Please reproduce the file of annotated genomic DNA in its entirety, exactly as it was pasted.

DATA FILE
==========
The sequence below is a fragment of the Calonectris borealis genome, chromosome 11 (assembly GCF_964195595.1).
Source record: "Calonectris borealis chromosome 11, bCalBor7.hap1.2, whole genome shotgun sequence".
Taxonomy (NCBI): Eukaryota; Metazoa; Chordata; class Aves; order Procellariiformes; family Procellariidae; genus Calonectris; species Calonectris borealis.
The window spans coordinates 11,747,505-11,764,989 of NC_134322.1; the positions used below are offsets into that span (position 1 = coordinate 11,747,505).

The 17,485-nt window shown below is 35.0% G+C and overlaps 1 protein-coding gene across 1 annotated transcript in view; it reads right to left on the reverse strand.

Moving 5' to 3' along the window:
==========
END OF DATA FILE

The sequence below is a fragment of the Calonectris borealis genome, chromosome 11 (assembly GCF_964195595.1).
Source record: "Calonectris borealis chromosome 11, bCalBor7.hap1.2, whole genome shotgun sequence".
Taxonomy (NCBI): Eukaryota; Metazoa; Chordata; class Aves; order Procellariiformes; family Procellariidae; genus Calonectris; species Calonectris borealis.
The window spans coordinates 11,747,505-11,764,989 of NC_134322.1; the positions used below are offsets into that span (position 1 = coordinate 11,747,505).

The 17,485-nt window shown below is 35.0% G+C and overlaps 1 protein-coding gene across 1 annotated transcript in view; it reads right to left on the reverse strand.

Moving 5' to 3' along the window: